Cape Fox (Vulpes chama)

It is a small snuggly and elegant fox, with conspicuous big ears, often regarded as the South African counterpart of the Fennec Fox. It is the only true fox in its range in southern Africa, thriving in semi-arid regions, savannas, and grassy plains while finding refuge in burrows, holes, and dense thickets.

Read further to know more about the Cape Fox.

What is a Cape Fox?

Cape Fox (Vulpes chama), also called as the silver-backed fox or the cama fox, is a small fox endemic to southern Africa, belonging to the family Canidae. This omnivorous canid feeds on smaller mammals, reptiles, insects, carrion, fruits, and berries, whichever is available, foraging during the early morning and the early evening.

Its seven levels of classification are as follows:

Kingdom: Animalia

Phylum: Chordata

Class: Mammalia

Order: Carnivora

Family: Canidae

Genus: Vulpes

Species: V. chama

Cape Fox Physical Description

Cape Foxes are smaller, slender foxes, growing from 17.5 to 24 inches or 45 to 61 centimeters, weighing 3 to 6.5 kilograms or 6.6 o 14.3 pounds, with a tail measuring 11.5 to 15.7 inches or 30 to 40 centimeters. Females are relatively smaller than the males.

Their underfur is characterized by thick wavy hair, covered by a heavy coat of guard hairs. They are silver-gray-colored on the back, while the fur on the face, chest, limbs, and neck are paler, ranging from tawny-brown to whitish tone. Dark patches occur on their thigh’s back, triangular marks between the eyes and nose, and a thin dark band at the tip of the muzzle.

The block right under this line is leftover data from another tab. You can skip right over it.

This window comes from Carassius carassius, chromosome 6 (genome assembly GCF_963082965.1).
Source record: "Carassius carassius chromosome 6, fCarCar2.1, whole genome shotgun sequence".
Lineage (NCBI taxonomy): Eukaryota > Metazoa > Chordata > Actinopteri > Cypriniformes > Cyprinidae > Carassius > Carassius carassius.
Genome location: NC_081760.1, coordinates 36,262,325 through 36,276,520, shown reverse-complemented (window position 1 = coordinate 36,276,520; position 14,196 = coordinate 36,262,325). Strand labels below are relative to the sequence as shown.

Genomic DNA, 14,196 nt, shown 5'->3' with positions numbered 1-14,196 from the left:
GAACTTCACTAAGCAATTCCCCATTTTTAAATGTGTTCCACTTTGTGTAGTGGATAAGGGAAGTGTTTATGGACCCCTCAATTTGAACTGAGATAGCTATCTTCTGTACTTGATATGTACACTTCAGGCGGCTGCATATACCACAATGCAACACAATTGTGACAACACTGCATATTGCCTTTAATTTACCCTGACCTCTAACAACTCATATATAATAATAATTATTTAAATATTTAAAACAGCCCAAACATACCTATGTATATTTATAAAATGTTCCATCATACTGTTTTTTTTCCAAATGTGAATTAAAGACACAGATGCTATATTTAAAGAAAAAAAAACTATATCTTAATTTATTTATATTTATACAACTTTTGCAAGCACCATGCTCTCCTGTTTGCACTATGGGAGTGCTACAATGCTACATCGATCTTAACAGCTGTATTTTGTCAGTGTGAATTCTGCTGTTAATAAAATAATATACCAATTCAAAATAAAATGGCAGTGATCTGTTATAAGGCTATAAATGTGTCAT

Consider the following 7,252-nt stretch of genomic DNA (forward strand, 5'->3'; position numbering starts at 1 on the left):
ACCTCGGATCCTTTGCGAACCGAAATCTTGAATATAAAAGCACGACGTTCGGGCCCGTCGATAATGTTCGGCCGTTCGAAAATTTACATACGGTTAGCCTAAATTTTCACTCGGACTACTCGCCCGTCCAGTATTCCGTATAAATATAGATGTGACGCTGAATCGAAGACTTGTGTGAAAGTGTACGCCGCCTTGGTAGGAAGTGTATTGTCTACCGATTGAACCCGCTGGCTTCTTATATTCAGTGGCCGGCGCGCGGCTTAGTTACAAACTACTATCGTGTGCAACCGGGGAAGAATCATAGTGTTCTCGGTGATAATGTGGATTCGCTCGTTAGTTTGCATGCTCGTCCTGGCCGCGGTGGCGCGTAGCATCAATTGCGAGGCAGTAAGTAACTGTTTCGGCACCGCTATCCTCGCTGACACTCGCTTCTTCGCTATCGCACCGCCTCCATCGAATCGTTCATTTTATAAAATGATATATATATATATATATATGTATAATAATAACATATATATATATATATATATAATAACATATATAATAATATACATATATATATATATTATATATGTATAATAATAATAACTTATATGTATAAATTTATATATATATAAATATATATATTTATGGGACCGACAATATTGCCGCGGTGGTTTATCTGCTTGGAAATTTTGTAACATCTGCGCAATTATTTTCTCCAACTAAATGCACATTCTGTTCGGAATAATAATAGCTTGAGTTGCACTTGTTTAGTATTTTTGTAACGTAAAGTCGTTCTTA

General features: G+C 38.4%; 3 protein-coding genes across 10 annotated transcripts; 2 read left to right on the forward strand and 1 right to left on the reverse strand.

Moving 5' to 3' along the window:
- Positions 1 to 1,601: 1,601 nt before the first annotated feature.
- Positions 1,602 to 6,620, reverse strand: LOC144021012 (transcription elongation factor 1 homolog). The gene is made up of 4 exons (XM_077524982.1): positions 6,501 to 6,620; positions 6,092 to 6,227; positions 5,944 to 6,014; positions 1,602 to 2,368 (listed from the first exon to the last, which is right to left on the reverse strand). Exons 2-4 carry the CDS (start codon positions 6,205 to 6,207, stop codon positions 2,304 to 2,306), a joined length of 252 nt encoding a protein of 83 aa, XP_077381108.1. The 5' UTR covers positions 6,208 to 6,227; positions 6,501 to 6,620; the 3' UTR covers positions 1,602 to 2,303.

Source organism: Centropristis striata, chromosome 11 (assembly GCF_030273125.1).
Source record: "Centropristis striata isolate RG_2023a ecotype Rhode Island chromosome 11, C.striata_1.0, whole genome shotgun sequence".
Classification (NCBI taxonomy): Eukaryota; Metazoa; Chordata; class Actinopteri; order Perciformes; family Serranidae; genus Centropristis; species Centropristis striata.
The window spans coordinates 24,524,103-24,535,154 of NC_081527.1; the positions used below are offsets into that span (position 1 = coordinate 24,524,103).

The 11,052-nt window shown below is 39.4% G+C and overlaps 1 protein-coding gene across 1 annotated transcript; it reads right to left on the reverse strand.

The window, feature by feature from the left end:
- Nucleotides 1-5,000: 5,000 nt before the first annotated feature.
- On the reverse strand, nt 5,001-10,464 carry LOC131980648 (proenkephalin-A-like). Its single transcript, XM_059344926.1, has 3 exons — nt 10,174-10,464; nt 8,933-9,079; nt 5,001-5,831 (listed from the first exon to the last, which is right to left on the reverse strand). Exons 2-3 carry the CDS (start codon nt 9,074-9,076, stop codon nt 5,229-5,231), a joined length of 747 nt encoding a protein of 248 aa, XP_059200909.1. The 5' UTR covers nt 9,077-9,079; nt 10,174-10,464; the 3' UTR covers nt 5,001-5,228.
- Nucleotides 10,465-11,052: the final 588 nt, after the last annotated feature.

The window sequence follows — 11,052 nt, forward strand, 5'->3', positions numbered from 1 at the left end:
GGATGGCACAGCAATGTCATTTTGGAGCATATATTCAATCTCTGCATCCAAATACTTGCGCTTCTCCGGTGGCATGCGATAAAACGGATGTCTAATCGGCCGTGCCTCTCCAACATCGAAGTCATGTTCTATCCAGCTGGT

Cape Foxes have large tawny ears, with white hard edgings, making them look like the South African version of the Fennec Fox. Meanwhile, their tail is long, fuzzy, with a light-brownish to whitish base and a black tip.

Where can they be spotted?

Cape Foxes are spread throughout Namibia, Botswana, and South Africa. In South Africa, it can be seen in the Eastern Cape, KwaZulu-Natal, Free State, North West, and Northern Cape provinces. They thrive in semi-arid regions, savannas, and grassy plains, preferring open countryside habitats, with sparse thickets and scrubs, while avoiding forests.

Interesting Facts You Should Know About the Cape Fox

Cape Foxes are omnivores, which means their diet comprises both animals and plants. They feed on insects, spiders, smaller animals, such as birds, rabbits, hare, rodents, and scavenge carrions. These foxes will also consume berries and fruits whenever available. As nocturnal canids, they are most active and forage early morning and evening.

They shelter during the day in burrows, holes, hollows, and thickets. As active diggers, they can excavate hollows themselves but may take burrows abandoned by other creatures. While they have a pair, they are often seen and forage singly.

Cape Foxes are not territorial animals but will mark their range with their scent. They are typically silent, communicating only using subtle whines, chirps, and calls but may produce loud barks when threatened or alarmed.

These foxes are monogamous and form life-long bonds with their partners. They breed throughout the year but usually give birth to offsprings from October to January. The female Cape Fox usually gives birth to 3 to 6 cubs. The newly-born pups are typically helpless, weighing only about 50 to 100 grams. With that, the male hunts and bring food to the female as she tends to their pups.

Cubs are weaned at 6 to 8 weeks old, with both sexes sharing the responsibility in feeding and protecting them. Juveniles will go out of the burrows and forage with their mum at four months old and become independent at a month later. They may remain in their homes until new pups are conceived, in which their parents have to force them out of their range.

Capes Foxes usually die from rabies, canine distemper, animal traps, or from being hit by vehicles on the road. They are also often hunted because they are mistaken for jackals, who are blamed for losses in livestock. Occasionally, they also fall prey to predators, such as hawks, owls, caracals, hyenas, leopards, and lions. Nevertheless, their number appears to be stable, and they are currently classified as Least Concern (LC) under the IUCN Red List of Threatened Species.